This Research in Action article was provided to LiveScience in partnership with the National Science Foundation.
The red-cockaded woodpecker is very particular about its real estate, a quality that helped land it on the U.S. Endangered Species List. When building nests, these birds choose only living, mature Southern pines and show a strong preference for longleaf pines.
Logging and development eliminated much of the habitat for this bird, resulting in a plummeting population throughout its range in the southeastern United States. Virginia's population of the birds dropped to a mere two breeding pairs in 2002. Fortunately, by June 2011, researchers logged nine breeding pairs and 26 chicks, the highest population in three decades. Unfortunately, however, this "chick boom" may result in the birds outgrowing their limited habitat.
Researchers have been monitoring the Virginia population for years and each spring they carefully tag the newly hatched chicks. Each chick gets a silvery numbered band on one leg. Three colored bands on the left leg allow individuals to be identified by sight when ornithologists return to check on the health of the young birds once they've matured enough to get ready to fly.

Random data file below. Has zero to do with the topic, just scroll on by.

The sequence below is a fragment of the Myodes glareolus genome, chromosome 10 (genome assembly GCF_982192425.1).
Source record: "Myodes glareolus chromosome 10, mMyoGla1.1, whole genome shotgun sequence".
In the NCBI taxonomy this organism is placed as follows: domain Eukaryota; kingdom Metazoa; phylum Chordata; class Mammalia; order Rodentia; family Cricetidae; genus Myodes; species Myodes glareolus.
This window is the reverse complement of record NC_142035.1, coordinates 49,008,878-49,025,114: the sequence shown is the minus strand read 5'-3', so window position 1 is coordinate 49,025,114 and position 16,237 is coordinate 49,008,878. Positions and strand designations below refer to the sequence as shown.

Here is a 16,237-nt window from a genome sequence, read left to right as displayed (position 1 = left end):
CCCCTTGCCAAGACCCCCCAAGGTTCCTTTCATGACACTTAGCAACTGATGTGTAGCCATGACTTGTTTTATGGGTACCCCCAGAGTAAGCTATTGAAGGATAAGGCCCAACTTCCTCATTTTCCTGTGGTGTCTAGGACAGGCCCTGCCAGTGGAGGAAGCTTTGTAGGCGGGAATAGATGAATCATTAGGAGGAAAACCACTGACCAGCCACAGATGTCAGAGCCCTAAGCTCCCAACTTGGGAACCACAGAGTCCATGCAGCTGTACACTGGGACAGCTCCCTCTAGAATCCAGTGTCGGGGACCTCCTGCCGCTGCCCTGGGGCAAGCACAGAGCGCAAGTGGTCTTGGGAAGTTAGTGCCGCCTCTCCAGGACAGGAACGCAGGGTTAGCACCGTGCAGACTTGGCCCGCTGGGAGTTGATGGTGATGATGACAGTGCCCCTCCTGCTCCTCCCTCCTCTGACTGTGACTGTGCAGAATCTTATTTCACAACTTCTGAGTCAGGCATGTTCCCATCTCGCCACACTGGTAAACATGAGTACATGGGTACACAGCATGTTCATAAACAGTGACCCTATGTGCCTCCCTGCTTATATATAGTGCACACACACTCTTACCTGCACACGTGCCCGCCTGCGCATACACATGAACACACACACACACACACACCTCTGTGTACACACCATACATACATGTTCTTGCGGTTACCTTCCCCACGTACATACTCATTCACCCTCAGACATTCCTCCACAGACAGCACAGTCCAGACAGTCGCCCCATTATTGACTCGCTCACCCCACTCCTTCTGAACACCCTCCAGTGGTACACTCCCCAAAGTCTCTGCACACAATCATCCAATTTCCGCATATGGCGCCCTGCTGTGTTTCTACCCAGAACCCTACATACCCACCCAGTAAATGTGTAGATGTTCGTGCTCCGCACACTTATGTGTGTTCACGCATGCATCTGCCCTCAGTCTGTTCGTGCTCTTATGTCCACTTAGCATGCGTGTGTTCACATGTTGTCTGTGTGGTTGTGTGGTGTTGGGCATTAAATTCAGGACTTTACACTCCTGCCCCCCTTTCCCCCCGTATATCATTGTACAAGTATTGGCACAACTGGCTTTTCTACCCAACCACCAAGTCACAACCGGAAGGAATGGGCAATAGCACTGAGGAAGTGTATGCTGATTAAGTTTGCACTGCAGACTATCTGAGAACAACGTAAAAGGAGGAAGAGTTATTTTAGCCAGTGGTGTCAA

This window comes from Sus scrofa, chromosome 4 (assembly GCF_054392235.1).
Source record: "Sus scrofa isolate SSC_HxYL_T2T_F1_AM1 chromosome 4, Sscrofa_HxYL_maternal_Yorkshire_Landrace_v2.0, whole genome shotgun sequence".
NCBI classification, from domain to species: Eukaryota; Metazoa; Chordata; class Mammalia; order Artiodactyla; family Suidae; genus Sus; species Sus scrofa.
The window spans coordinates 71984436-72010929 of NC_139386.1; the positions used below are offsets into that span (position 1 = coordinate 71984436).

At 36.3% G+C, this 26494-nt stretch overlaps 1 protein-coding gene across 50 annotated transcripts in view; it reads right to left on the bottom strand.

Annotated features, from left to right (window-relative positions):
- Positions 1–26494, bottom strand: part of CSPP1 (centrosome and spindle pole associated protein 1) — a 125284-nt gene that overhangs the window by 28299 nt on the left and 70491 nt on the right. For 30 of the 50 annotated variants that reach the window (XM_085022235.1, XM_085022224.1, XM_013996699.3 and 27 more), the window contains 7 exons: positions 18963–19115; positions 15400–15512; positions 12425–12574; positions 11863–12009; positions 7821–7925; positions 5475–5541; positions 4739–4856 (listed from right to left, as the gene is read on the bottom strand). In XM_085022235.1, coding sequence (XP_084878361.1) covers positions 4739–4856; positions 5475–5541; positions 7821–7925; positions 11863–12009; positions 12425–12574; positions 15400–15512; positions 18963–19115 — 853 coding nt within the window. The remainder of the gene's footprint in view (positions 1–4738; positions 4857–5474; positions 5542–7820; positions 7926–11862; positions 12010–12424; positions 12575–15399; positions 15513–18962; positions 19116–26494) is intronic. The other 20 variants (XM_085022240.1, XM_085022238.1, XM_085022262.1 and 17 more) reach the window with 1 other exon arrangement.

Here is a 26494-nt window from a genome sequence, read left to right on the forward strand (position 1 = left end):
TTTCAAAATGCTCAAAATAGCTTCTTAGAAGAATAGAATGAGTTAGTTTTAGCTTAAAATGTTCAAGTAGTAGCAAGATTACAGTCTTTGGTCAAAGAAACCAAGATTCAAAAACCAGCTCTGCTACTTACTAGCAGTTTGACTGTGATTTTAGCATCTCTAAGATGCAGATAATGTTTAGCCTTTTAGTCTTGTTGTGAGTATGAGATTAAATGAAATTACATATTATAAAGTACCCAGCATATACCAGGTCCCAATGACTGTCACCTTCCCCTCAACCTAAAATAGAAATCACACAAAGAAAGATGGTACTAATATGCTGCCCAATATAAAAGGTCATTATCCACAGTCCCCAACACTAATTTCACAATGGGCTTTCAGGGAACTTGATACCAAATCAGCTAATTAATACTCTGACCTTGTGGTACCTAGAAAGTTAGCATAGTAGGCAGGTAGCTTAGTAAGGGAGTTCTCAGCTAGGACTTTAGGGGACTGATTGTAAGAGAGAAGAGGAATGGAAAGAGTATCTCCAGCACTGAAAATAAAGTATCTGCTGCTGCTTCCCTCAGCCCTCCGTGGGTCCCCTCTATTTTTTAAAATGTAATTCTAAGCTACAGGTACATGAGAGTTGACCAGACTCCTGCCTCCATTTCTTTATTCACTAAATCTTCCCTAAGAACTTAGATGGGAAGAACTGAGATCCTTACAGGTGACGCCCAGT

Red-cockaded woodpeckers are cooperative breeders, with a "helper" bird assisting in the domestic chores of the breeding pair. Red-cockadeds are cavity nesters, chiseling out a round cavity that they use for several years. Pine sap flows around the outside of the distinctive circular opening, congealing into a sticky film that effectively deters egg-hungry snakes.
To learn more, check out this article from the College of William & Mary.
Any opinions, findings, and conclusions or recommendations expressed in this material are those of the author and do not necessarily reflect the views of the National Science Foundation. See the Research in Action archive.
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